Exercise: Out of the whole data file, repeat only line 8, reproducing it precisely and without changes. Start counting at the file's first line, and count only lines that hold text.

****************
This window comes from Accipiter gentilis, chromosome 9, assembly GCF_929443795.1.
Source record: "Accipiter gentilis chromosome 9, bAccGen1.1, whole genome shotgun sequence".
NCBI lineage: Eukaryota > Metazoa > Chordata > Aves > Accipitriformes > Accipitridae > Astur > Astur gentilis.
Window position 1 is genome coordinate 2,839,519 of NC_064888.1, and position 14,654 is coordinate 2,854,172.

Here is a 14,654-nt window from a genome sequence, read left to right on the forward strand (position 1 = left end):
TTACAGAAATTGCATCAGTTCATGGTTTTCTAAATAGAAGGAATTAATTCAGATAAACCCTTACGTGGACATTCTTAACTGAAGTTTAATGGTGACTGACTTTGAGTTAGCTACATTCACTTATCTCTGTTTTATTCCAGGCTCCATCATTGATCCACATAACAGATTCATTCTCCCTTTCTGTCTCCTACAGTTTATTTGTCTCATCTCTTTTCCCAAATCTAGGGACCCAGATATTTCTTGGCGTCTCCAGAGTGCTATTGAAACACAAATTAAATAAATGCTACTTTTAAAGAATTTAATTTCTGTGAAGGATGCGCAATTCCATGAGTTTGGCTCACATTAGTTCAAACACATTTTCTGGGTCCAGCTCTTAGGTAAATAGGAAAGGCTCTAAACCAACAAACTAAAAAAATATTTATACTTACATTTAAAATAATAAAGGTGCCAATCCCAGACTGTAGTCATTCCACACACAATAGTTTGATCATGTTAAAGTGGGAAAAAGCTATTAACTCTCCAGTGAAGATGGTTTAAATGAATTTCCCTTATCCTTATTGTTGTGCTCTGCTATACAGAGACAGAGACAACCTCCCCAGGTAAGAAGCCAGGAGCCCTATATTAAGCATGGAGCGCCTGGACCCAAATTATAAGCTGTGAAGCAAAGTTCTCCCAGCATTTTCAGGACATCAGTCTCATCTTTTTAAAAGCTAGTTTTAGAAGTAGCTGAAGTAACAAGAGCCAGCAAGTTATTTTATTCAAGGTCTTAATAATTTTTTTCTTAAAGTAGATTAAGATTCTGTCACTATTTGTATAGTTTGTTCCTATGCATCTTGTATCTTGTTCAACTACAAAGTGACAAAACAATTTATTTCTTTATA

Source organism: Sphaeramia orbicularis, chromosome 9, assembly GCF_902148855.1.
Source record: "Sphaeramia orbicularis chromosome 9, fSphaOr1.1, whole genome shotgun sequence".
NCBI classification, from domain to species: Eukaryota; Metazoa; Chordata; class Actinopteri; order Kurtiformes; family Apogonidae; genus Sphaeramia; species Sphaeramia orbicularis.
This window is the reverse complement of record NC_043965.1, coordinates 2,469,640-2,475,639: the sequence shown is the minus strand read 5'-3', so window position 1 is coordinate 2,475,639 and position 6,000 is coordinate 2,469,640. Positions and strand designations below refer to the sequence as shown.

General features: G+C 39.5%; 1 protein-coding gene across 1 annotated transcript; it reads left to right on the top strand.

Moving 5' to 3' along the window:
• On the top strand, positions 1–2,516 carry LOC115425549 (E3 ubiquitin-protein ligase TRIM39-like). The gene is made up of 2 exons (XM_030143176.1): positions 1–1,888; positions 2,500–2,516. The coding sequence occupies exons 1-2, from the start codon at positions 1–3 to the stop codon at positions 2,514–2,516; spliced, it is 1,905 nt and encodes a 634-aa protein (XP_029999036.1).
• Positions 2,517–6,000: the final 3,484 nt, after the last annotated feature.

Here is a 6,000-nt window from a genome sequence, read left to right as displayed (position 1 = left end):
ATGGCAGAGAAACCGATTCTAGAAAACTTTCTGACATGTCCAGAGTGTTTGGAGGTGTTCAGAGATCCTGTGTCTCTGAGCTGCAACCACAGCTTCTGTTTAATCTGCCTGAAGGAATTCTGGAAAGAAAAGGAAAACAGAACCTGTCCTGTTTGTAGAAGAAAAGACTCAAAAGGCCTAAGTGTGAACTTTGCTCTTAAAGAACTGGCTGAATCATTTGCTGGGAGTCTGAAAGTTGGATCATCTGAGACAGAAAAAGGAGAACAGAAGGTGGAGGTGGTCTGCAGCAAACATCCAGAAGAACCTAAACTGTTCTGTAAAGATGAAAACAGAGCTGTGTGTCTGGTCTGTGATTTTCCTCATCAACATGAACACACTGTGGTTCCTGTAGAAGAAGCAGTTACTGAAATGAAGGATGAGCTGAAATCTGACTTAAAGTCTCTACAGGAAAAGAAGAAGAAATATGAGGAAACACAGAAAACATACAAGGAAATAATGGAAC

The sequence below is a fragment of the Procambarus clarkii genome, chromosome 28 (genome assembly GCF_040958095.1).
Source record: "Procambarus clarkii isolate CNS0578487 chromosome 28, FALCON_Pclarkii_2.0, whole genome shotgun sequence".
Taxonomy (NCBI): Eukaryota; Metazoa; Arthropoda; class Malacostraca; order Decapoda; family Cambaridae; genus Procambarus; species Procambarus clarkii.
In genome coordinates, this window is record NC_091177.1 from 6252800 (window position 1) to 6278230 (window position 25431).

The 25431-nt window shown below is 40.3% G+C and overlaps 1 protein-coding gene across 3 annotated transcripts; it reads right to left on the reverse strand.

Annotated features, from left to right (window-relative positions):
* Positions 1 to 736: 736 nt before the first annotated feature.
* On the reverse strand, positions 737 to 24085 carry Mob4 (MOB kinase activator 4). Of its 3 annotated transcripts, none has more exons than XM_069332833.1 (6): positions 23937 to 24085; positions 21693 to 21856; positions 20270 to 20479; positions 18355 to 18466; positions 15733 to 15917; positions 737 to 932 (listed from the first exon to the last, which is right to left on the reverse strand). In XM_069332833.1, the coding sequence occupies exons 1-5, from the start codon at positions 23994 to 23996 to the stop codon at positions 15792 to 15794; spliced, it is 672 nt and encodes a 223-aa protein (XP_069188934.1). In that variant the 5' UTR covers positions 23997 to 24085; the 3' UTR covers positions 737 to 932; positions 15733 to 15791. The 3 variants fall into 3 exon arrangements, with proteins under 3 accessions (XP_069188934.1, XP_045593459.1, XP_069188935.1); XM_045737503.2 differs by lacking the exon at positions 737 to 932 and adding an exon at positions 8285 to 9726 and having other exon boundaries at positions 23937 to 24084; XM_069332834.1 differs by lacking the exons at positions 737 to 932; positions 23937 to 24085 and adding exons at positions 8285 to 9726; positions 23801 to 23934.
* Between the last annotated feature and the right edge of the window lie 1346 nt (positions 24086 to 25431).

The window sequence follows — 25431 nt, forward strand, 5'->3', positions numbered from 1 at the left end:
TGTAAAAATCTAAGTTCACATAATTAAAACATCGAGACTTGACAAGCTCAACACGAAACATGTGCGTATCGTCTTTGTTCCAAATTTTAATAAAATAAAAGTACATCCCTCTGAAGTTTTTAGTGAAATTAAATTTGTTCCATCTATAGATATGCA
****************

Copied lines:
Source record: "Sphaeramia orbicularis chromosome 9, fSphaOr1.1, whole genome shotgun sequence".